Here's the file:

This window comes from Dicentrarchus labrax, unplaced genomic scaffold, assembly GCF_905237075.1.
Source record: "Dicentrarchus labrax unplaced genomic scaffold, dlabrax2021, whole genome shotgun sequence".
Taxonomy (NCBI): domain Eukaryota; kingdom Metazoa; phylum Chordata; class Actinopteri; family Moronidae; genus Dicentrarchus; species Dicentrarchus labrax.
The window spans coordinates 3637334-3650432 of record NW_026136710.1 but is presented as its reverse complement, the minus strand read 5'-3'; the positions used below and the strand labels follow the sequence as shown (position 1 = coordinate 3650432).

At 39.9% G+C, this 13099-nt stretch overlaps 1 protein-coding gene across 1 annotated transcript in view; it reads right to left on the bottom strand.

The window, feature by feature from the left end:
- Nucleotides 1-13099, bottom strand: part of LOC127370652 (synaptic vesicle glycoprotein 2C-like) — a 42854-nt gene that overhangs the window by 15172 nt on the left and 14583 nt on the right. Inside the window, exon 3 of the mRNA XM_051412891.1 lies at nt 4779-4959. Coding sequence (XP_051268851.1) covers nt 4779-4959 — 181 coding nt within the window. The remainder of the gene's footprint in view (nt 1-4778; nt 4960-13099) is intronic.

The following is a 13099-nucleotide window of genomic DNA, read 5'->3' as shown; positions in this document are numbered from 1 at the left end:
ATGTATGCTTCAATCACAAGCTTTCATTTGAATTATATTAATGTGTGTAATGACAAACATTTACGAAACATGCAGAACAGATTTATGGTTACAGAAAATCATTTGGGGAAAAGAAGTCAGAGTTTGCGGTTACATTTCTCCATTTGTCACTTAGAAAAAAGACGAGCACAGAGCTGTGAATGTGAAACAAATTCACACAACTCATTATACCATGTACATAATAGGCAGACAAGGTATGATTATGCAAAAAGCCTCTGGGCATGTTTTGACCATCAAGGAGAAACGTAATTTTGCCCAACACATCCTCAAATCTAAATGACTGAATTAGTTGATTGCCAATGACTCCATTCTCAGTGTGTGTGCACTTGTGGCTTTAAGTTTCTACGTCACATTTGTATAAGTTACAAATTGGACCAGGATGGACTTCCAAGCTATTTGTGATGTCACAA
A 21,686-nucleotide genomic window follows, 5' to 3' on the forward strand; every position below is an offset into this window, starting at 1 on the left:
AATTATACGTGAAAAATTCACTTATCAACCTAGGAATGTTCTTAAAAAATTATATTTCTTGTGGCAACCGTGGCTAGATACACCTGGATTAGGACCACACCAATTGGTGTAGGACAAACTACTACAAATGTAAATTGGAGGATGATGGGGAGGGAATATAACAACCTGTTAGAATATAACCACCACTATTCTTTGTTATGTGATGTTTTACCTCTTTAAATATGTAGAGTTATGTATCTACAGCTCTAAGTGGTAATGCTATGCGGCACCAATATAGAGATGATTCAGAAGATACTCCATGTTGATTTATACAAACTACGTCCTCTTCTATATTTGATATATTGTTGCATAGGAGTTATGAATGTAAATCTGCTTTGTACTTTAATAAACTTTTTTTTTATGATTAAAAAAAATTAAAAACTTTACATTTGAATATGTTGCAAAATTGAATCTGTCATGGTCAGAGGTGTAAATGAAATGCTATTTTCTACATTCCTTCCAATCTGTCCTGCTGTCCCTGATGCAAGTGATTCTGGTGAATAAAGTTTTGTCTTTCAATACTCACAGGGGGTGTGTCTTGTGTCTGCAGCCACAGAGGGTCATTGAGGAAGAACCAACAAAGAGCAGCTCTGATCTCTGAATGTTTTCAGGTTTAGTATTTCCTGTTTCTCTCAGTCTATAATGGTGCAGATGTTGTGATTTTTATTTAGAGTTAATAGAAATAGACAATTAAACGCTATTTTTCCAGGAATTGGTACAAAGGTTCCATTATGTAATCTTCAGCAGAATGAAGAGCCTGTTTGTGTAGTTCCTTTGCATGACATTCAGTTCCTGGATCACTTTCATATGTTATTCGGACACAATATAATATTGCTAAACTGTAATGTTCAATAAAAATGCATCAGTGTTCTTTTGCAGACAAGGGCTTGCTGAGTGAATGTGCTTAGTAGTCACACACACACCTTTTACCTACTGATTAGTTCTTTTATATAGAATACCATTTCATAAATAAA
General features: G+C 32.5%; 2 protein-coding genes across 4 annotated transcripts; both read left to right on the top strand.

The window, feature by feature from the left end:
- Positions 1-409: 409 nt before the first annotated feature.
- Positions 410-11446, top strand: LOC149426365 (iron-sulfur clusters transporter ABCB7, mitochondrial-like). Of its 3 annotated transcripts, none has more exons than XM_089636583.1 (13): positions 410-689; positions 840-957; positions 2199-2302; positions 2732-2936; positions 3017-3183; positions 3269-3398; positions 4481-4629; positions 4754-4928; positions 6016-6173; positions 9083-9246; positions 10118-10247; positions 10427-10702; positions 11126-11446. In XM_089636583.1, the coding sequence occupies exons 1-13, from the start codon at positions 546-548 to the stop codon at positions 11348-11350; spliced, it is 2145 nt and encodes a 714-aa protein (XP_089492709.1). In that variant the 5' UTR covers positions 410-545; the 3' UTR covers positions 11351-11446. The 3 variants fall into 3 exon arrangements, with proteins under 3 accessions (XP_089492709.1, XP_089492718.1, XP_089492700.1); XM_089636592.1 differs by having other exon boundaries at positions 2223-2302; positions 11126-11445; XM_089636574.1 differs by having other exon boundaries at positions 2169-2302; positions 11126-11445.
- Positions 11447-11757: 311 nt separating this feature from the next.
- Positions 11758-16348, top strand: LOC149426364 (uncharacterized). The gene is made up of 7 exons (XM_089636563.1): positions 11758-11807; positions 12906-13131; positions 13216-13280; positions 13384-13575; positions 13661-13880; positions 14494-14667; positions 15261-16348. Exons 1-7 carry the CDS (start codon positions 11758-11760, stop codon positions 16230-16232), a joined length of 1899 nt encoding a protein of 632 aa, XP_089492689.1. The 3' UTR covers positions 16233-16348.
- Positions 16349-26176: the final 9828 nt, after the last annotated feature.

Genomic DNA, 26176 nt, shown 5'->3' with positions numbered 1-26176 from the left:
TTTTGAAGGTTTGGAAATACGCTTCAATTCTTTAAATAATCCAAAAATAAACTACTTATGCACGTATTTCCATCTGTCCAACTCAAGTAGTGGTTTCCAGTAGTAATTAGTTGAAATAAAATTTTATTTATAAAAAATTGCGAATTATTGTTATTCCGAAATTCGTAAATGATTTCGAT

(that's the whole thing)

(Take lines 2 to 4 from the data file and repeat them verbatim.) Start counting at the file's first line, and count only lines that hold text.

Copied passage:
Source record: "Dicentrarchus labrax unplaced genomic scaffold, dlabrax2021, whole genome shotgun sequence".
Taxonomy (NCBI): domain Eukaryota; kingdom Metazoa; phylum Chordata; class Actinopteri; family Moronidae; genus Dicentrarchus; species Dicentrarchus labrax.
The window spans coordinates 3637334-3650432 of record NW_026136710.1 but is presented as its reverse complement, the minus strand read 5'-3'; the positions used below and the strand labels follow the sequence as shown (position 1 = coordinate 3650432).